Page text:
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Global Market Report - 10 January

Lex Hall  |  10 Jan 2019Text size  Decrease  Increase  |  
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The Australian share market is set to edge higher again as trade optimism between China and the US continues to lift global equities and commodity prices.

The SPI200 futures contract was up 10 points, or 0.17 per cent, to 5,738.0 at 8am Sydney time on Thursday, hinting the benchmark ASX/200 will rise for a fourth straight session for the first time since November.

Yesterday, the ASX closed at an eight-week high, thanks to growing optimism about the US-China trade negotiations and the continued surge in oil prices. The benchmark S&P/ASX200 index closed up 55.9 points, or 0.98 per cent, to 5,778.3 at 4.15pm on Wednesday.

The Aussie dollar has also jumped to a three-week high against the greenback, buying 71.78 US cents from 71.55 US cents on Wednesday.

Wall Street rallied again overnight, led by Apple, chipmakers, and other trade-sensitive stocks, on hopes the US and China may be inching towards a trade deal.

In late trade, the Dow Jones Industrial Average was up 0.39 per cent at 23,879.12 points, while the S&P 500 had gained 0.41 per cent to 2,584.96, and the Nasdaq Composite added 0.87 per cent to 6,957.08.

The extension of US-Sino talks and OPEC-led crude output cuts saw oil prices surge more than four per cent, while copper and palladium also rose on hopes of higher China demand.
Gold is up on a weaker US dollar.


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Asian markets finished broadly higher with shares in Hong Kong leading the region. The Hang Seng is up 2.27 per cent while Japan's Nikkei 225 is up 1.10 per cent and China's Shanghai Composite is up 0.71 per cent.

Geely Automobile Holdings in Hong Kong rose 8.4 per cent and China’s key appliance maker Midea Group rose 5.8 per cent after planning officials flagged policies to boost consumption of cars and home appliances.

Still, Chinese shoppers bought fewer cars last year as trade tensions and a weaker economy contributed to the first annual sales decline in two decades.

Despite this, carmaker Great Wall Motor surged 9.28 per cent after signing an memorandum of understanding with Israel-based technology firm Mobileye, to develop autonomous driving systems for China.


European markets finished higher today with shares in France leading the region. The CAC 40 is up 0.84 per cent while Germany's DAX is up 0.83 per cent and London's FTSE 100 is up 0.66 per cent.

In the UK, homebuilding supplier Taylor Wimpey rose 6.20 per cent after announcing it was on track to meet expectations, despite increasing caution among UK homebuyers as the March Brexit deadline looms.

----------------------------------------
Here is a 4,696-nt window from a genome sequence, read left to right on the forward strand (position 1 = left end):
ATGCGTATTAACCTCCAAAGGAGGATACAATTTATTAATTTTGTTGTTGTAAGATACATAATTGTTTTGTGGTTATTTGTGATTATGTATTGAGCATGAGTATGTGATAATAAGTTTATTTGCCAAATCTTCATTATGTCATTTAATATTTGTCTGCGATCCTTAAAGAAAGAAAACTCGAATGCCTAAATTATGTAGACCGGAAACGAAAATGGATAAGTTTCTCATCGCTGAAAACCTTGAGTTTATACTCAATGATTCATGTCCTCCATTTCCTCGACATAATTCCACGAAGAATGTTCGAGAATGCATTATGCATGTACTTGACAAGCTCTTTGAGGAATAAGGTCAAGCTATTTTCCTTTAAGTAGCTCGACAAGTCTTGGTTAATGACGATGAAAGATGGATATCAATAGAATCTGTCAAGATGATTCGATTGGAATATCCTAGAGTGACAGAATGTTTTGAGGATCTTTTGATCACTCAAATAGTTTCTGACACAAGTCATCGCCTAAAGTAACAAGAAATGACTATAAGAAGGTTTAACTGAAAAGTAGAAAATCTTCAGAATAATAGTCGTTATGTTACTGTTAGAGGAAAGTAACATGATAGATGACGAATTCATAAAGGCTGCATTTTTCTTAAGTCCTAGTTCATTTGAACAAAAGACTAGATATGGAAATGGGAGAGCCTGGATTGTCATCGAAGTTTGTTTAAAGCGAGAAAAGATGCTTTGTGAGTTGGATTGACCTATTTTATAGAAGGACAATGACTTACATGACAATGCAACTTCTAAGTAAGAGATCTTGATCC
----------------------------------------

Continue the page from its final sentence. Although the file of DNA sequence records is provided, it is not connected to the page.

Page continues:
Elsewhere, Norway’s TGS NOPEC Geophysical Company ASA rose almost 20 per cent amid strong fourth quarter results.


Wall Street has rallied for a fourth session, propelled by Apple, chipmakers and other trade-sensitive stocks after signs of progress in trade talks between the US and China.

The benchmark S&P 500, now in its longest daily winning streak in nearly four months, is up about 10 per cent from a 20-month low it touched around Christmas, lifted by hopes for a deal between the world's two largest economies, which eased some worries over the impact of the trade spat on global growth.

Market participants were also encouraged by strong US jobs data and recent indications the US Federal Reserve is in no rush to raise interest rates.

The Fed released minutes showing a range of policymakers said in December they could be patient about future interest rate increases and that a few did not support the central bank's rate increase that month.

China pledged to purchase "a substantial amount" of agricultural, energy and manufactured goods and services from the US, the US Trade Representative's office said, as talks wrapped up in Beijing.

The S&P technology index rose 1.50 per cent, with Apple up 1.70 per cent despite a Nikkei report that the company had reduced planned production for its three new iPhone models for the January-March quarter.

The company's shares tumbled about 10 per cent last week after it warned on holiday quarter sales. Its suppliers, which largely include chipmakers, took another beating on Tuesday after Samsung Electronics flagged weak chip demand.

The Philadelphia Semiconductor index gained 2.52 per cent. Chipmakers are among the US multinationals with the highest revenue exposure to China.

Shares of Boeing, which also has a large exposure to China, climbed nearly 1 per cent, with the S&P industrial index gaining 0.63 per cent.

The energy index led other sectors with a 1.50 per cent jump, helped by oil prices at their highest levels in nearly a month.

The CBOE Volatility index, often referred to as an investor fear gauge, dropped half-a-point to a one-month low of 19.85.

The Dow Jones Industrial Average rose 0.39 per cent to finish at 23,879.12 points, while the S&P 500 gained 0.41 per cent to 2,584.96. The Nasdaq Composite added 0.87 per cent to 6,957.08.

Financial stocks rose 0.52 per cent, with Citigroup climbing 2 per cent.

Echoing the Fed minutes released on Wednesday, many policymakers said they could wait on any further interest rate hikes until they had a better handle on whether growing risks will undercut an otherwise solid US economic outlook.

For the S&P, Wednesday's advance marked the benchmark index's longest streak of gains since mid-September, just before it started retreating from its record high.

is senior editor for Morningstar Australia

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